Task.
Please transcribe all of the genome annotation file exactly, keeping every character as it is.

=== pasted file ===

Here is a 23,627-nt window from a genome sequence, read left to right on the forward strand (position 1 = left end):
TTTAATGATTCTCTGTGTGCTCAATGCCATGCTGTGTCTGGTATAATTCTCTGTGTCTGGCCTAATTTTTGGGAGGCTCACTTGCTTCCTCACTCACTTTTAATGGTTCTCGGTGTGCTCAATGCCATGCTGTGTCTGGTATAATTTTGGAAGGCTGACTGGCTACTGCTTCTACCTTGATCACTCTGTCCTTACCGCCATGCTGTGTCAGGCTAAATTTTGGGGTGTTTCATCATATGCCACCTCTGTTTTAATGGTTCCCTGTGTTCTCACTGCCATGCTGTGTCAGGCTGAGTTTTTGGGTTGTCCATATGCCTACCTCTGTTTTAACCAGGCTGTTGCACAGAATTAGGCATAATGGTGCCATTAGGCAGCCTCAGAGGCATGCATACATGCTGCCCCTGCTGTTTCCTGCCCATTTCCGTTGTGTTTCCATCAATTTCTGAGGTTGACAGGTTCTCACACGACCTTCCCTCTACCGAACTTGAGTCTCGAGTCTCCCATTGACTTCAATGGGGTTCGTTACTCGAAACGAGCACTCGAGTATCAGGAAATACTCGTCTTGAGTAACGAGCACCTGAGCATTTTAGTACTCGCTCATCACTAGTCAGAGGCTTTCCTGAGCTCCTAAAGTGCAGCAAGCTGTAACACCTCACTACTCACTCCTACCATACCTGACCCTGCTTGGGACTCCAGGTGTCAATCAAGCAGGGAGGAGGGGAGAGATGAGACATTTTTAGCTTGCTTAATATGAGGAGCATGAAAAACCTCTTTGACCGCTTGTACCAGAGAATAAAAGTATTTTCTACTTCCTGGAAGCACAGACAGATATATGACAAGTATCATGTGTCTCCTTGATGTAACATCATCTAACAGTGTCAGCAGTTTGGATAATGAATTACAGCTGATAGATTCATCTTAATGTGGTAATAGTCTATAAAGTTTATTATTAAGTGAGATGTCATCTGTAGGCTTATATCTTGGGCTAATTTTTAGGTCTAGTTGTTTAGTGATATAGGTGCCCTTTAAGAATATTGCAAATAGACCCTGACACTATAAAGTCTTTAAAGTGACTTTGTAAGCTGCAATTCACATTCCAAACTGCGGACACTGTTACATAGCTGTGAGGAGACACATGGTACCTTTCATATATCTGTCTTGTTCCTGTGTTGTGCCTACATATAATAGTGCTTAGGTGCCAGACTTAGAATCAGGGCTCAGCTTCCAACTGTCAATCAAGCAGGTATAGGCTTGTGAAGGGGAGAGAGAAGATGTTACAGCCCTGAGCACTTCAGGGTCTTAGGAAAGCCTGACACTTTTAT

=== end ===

Here is a 23,627-nt window from a genome sequence, read left to right on the forward strand (position 1 = left end):
TTTAATGATTCTCTGTGTGCTCAATGCCATGCTGTGTCTGGTATAATTCTCTGTGTCTGGCCTAATTTTTGGGAGGCTCACTTGCTTCCTCACTCACTTTTAATGGTTCTCGGTGTGCTCAATGCCATGCTGTGTCTGGTATAATTTTGGAAGGCTGACTGGCTACTGCTTCTACCTTGATCACTCTGTCCTTACCGCCATGCTGTGTCAGGCTAAATTTTGGGGTGTTTCATCATATGCCACCTCTGTTTTAATGGTTCCCTGTGTTCTCACTGCCATGCTGTGTCAGGCTGAGTTTTTGGGTTGTCCATATGCCTACCTCTGTTTTAACCAGGCTGTTGCACAGAATTAGGCATAATGGTGCCATTAGGCAGCCTCAGAGGCATGCATACATGCTGCCCCTGCTGTTTCCTGCCCATTTCCGTTGTGTTTCCATCAATTTCTGAGGTTGACAGGTTCTCACACGACCTTCCCTCTACCGAACTTGAGTCTCGAGTCTCCCATTGACTTCAATGGGGTTCGTTACTCGAAACGAGCACTCGAGTATCAGGAAATACTCGTCTTGAGTAACGAGCACCTGAGCATTTTAGTACTCGCTCATCACTAGTCAGAGGCTTTCCTGAGCTCCTAAAGTGCAGCAAGCTGTAACACCTCACTACTCACTCCTACCATACCTGACCCTGCTTGGGACTCCAGGTGTCAATCAAGCAGGGAGGAGGGGAGAGATGAGACATTTTTAGCTTGCTTAATATGAGGAGCATGAAAAACCTCTTTGACCGCTTGTACCAGAGAATAAAAGTATTTTCTACTTCCTGGAAGCACAGACAGATATATGACAAGTATCATGTGTCTCCTTGATGTAACATCATCTAACAGTGTCAGCAGTTTGGATAATGAATTACAGCTGATAGATTCATCTTAATGTGGTAATAGTCTATAAAGTTTATTATTAAGTGAGATGTCATCTGTAGGCTTATATCTTGGGCTAATTTTTAGGTCTAGTTGTTTAGTGATATAGGTGCCCTTTAAGAATATTGCAAATAGACCCTGACACTATAAAGTCTTTAAAGTGACTTTGTAAGCTGCAATTCACATTCCAAACTGCGGACACTGTTACATAGCTGTGAGGAGACACATGGTACCTTTCATATATCTGTCTTGTTCCTGTGTTGTGCCTACATATAATAGTGCTTAGGTGCCAGACTTAGAATCAGGGCTCAGCTTCCAACTGTCAATCAAGCAGGTATAGGCTTGTGAAGGGGAGAGAGAAGATGTTACAGCCCTGAGCACTTCAGGGTCTTAGGAAAGCCTGACACTTTTAT